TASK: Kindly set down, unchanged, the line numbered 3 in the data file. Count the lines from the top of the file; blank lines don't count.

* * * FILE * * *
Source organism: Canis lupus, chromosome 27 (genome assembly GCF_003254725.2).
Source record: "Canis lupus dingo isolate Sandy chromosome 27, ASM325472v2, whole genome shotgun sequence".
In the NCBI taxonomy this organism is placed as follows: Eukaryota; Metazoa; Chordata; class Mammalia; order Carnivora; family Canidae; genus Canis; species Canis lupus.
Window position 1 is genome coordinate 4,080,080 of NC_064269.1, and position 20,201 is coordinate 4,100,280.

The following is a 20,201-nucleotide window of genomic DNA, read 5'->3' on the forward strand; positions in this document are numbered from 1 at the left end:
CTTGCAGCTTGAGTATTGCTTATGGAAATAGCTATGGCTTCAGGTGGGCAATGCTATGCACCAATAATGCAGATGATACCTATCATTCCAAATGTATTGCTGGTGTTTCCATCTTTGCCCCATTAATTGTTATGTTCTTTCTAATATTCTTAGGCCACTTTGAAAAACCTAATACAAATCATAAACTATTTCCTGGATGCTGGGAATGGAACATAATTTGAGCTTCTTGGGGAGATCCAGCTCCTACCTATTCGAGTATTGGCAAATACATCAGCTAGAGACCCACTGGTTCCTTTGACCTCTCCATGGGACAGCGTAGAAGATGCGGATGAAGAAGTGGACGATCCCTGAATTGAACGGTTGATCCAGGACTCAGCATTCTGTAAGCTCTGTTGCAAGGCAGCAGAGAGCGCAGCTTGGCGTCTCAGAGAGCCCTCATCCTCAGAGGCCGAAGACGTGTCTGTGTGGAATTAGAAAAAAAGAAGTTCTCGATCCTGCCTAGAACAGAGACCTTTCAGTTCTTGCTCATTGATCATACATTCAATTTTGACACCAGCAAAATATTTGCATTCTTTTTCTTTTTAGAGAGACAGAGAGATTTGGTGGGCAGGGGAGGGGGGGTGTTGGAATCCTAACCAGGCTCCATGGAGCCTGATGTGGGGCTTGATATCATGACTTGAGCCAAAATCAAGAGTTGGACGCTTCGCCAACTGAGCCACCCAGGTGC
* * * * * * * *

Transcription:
In the NCBI taxonomy this organism is placed as follows: Eukaryota; Metazoa; Chordata; class Mammalia; order Carnivora; family Canidae; genus Canis; species Canis lupus.